Maybe you’ve figured out your style, but now you need your image. You may have been thinking about this for years, or you may have been drawn in by a current trend. Just keep in mind, today’s infinity symbols, watercolors and transformative birds are tomorrow’s tramp stamps, Chinese characters and Tasmanian Devils.

“Just consider that you will be the butt of jokes in five years,” Des says on the topic of trendy ink.

Designs that have stood the test of time?

“Portraits forever,” Wiley says. “Anything old school. Sailor Jerry. That stuff will never die.”

Even once you have a pretty clear concept of what you want, remember that this is a unique medium, and you will need to trust your artist to translate your idea from your brain to your skin.

“Give your artist control,” Wiley advises.

“I think it’s best for people to come in with kind of a loose general idea and just understand that there are many more limitations in tattoo design than there are in any other kind of artwork,” Des says, also warning against coming in for your first tattoo with too much information to fit into one piece. “Defining what a good tattoo is, is a hard thing to say. … You’ve got to consider the lifetime of a tattoo as well.”

Meaning that something with fine detail today may look terrible in three years.

“For my personal aesthetic, I prefer a tattoo that’s simpler and bolder just because then you don’t have that problem and you have a tattoo that has a longer lifetime because it doesn’t have those little intricacies that get lost,” Des says. “In tattooing, simpler is better across the board. In terms of the amount of lettering you want to get, in terms of the complexity of your image.”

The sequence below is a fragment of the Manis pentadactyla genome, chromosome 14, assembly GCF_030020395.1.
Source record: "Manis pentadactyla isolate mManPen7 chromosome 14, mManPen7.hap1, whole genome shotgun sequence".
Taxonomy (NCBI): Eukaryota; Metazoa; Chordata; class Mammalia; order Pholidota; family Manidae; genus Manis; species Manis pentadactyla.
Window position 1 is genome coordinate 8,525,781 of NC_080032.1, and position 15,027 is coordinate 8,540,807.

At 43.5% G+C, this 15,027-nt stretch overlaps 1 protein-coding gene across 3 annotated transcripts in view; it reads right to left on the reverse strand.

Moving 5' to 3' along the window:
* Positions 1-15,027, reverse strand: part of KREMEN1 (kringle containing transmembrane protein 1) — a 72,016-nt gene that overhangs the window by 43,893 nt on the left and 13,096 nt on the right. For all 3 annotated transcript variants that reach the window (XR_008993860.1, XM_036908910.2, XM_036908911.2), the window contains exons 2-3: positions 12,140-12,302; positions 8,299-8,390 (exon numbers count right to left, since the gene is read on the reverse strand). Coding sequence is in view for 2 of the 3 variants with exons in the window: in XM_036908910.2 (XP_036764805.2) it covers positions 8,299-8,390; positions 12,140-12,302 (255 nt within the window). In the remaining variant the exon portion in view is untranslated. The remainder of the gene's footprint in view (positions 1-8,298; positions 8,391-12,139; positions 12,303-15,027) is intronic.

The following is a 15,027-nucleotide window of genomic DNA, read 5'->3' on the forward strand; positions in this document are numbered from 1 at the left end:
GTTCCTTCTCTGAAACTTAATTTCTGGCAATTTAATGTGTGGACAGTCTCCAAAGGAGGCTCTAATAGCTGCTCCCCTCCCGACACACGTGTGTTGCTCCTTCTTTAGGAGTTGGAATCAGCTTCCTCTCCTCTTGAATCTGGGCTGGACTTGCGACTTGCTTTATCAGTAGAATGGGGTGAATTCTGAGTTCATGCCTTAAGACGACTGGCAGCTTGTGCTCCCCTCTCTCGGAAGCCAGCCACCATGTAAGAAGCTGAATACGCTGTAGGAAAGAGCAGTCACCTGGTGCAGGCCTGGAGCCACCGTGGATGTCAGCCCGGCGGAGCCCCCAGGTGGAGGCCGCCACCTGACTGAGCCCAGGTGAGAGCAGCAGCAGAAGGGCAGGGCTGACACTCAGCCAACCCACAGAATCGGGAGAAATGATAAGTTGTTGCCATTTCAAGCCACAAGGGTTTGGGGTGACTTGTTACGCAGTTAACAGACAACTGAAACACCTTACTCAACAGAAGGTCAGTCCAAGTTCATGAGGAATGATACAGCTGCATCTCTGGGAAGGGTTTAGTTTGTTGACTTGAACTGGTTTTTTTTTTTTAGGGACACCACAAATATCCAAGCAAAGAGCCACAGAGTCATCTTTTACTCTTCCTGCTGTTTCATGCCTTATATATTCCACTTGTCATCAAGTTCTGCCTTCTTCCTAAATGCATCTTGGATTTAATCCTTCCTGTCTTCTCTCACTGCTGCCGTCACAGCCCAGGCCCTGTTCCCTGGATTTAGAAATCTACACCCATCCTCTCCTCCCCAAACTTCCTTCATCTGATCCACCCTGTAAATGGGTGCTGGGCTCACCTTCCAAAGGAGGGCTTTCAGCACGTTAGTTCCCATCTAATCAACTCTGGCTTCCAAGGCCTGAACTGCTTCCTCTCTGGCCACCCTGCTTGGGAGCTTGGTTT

Also consider your color choices. Fading will change the look of your ink over time.

“Anything with lots of whites in it, anything with lots of pastels in it, those are the things to go first,” Des says.

Placement is another big decision.

“When stuck between two different locations of a tattoo, consider the size and shape of the design,” says Jess Brockman (née Oram) and her husband Adam, both of whom tattoo at Cloak and Dagger Tattoo on Wilmington Avenue. “It may fit your body better on one location versus another.”

If you are wavering on placement or think you may like to modify or even remove your tattoo one day, keep in mind that darker and denser work is harder to fix and cover up. And think hard about getting ink on public skin. Alexander Cooper of Glenn Scott’s Tattoo Team in the Oregon District says if someone came to him with as many tattoos as he has and wanted their face tattooed, okay, no problem. But if he notices the length of their stare at the tattoos on his neck or hands, then he would advise against it.

“I don’t want to put anybody through anything that’s going to limit their careers or their lifestyle,” Cooper says.

Des has a similar sentiment: “You don’t get the job-stopper spots until you get all of the other spots filled up.”

Now, what about the discomfort that comes with pushing a group of needles through your skin, repeatedly, for hours?

“When it comes to placement or size of the tattoo, focus on the end result, not the pain,” Brockman says. “You will be much happier getting the tattoo in the placement and size you want.”